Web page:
In addition, organizations should avoid collecting non-essential data, keep only the information for which there is a legitimate business need, and only use it when required. It is also important to implement the critical security controls appropriate for the enterprise. These controls are provided by the Center for Internet Security (CIS):
- Develop and maintain an inventory of all hardware and software.
- Use the most current versions of applications and operating systems.
- To the extent possible, automate security patching and continuously monitor for vulnerabilities.
- Segment your network, enable intrusion detection and prevention systems, and ensure all system logging is enabled.
- Secure data with strong encryption when possible.
- Control access to data on a need-to-know basis.
- Require complex passwords and use multi-factor authentication.
- Eliminate unnecessary data and processes.
- Conduct vulnerability testing and risk assessments.
- Conduct due diligence on all third-party service providers and require appropriate information security standards to be written into contracts.
- Provide employee training on network security awareness.
- Develop and test your incident response plan, which should involve key stakeholders and business units across the enterprise.
Perceived value of services for a healthcare data breach
4. Get the right cyber insurance
“Based on the cost of most breaches, very few organizations are able to handle 100 percent of the costs of a data breach on their own,” says Kimberly Holmes, senior vice president and cyber liability counsel at ID Experts. “It could be characterized as penny-wise and pound-foolish not to have some form of standalone cyber insurance in place in addition to other investments by the organization in IT security measures.”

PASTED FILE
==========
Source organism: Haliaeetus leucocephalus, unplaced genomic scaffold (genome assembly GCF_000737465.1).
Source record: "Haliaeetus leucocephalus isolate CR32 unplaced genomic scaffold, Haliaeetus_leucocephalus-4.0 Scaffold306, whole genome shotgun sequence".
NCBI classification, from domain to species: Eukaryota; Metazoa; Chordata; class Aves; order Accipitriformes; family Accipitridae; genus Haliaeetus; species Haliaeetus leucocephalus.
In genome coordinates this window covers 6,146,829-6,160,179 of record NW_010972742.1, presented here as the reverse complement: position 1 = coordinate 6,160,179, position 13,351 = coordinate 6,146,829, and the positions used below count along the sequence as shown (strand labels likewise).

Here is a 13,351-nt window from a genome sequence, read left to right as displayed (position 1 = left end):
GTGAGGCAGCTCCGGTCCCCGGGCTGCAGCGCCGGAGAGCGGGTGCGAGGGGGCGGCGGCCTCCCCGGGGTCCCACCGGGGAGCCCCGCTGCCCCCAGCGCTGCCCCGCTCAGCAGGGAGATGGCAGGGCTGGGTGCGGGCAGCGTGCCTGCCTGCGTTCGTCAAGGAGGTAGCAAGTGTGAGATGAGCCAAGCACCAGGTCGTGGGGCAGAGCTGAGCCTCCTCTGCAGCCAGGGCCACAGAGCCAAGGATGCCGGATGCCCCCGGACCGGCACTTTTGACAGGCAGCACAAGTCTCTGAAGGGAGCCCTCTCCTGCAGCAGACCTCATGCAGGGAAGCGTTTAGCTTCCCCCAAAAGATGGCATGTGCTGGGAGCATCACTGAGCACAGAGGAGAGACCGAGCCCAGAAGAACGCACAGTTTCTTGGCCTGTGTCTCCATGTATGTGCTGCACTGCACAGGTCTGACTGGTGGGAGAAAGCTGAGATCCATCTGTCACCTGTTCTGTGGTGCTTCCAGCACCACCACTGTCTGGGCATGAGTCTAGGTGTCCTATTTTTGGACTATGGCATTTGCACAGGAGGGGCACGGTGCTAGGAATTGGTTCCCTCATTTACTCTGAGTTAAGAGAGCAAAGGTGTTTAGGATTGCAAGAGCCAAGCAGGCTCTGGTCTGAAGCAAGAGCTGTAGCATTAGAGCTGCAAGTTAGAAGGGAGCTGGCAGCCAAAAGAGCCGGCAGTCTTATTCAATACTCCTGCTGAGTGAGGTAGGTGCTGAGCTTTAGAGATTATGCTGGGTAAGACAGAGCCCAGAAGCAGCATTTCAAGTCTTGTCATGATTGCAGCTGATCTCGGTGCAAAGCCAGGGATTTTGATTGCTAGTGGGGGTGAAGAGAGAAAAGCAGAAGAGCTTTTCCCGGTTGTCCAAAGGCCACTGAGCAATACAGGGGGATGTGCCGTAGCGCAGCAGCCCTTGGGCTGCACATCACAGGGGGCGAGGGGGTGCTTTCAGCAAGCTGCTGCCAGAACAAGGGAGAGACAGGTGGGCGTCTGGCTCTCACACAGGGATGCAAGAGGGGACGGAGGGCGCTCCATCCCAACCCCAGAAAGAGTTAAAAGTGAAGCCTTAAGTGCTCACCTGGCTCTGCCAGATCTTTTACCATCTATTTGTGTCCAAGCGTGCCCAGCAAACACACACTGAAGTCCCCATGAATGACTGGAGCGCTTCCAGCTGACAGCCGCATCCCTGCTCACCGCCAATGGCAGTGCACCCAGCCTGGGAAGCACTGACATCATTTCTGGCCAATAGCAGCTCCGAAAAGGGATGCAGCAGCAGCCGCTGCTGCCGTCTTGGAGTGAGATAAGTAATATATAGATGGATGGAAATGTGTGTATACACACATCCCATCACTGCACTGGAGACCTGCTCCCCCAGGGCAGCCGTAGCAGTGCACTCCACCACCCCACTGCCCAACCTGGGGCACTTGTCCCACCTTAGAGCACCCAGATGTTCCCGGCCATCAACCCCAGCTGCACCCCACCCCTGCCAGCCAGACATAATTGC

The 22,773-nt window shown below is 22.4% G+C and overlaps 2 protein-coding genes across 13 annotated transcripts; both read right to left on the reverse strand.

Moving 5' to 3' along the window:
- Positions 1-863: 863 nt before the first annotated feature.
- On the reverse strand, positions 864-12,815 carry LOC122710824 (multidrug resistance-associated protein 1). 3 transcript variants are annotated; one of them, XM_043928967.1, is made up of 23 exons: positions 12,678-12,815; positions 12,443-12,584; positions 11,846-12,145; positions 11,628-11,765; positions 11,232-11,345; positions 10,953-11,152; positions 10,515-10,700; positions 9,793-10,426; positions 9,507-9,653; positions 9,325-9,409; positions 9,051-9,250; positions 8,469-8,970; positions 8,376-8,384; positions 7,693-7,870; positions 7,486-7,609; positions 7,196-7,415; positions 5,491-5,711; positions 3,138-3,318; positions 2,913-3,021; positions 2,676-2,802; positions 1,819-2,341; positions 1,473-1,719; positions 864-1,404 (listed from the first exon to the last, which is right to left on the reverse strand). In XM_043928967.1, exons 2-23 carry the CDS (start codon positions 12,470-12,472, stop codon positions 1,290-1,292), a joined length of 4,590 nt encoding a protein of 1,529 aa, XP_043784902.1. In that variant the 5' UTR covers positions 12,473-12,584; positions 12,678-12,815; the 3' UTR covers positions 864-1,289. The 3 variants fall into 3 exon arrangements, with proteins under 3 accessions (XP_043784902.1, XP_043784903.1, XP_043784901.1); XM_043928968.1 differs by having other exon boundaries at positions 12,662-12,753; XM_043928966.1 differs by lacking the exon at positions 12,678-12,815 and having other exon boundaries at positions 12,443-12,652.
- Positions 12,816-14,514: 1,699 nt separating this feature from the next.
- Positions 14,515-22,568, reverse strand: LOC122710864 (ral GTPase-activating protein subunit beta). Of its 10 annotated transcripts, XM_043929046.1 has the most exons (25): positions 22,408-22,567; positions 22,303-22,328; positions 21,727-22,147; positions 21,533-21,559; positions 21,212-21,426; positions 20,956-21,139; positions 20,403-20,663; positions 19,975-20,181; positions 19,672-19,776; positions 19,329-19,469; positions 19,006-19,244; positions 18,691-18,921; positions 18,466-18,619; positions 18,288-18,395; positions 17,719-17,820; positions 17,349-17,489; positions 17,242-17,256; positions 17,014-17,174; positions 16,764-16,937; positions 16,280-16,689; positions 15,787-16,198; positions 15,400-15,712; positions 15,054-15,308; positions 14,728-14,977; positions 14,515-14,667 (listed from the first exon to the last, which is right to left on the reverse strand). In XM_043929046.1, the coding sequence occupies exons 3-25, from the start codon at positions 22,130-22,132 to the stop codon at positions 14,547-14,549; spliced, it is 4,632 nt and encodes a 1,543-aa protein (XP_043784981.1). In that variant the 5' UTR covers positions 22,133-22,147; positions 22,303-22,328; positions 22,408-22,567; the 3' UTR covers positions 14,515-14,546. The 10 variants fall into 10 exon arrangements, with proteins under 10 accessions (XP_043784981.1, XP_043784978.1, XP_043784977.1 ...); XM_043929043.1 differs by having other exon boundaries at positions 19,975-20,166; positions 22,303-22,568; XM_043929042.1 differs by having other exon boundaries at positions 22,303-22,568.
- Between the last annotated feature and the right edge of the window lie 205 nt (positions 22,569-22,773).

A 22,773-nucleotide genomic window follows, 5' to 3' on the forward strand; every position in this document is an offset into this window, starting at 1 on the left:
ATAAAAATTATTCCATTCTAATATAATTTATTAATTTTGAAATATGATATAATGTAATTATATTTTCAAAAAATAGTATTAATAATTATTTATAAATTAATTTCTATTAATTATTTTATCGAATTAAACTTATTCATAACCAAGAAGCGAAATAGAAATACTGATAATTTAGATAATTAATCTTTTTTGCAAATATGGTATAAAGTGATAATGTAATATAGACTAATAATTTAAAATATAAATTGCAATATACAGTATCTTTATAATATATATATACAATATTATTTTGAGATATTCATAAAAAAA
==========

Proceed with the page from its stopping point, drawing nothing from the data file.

5. Look beyond breach notification
“After a breach hits, the response should not be limited to breach notification but should also focus on containment, corrective action, and preparing for the regulatory investigation and potential litigation to follow,” says Adam Greene, a partner in Davis Wright Tremaine’s Washington, D.C. office. “Too often, organizations are focused on the immediate response. They need to consider future consequences of the breach, such as what might happen in a court of law.”
6. Put your customer first
“It’s never pleasant for affected individuals who have reason to worry about, or actually experience, identity theft,” says Augustinos. “An organization that provides timely and precise information about the compromise, and offers services to assist affected individuals in resolving their personal issues, usually finds that the organization’s reputation, enforcement profile, and litigation exposure are affected less severely by breaches than organizations that respond in ways that are inadequate or late, or both.”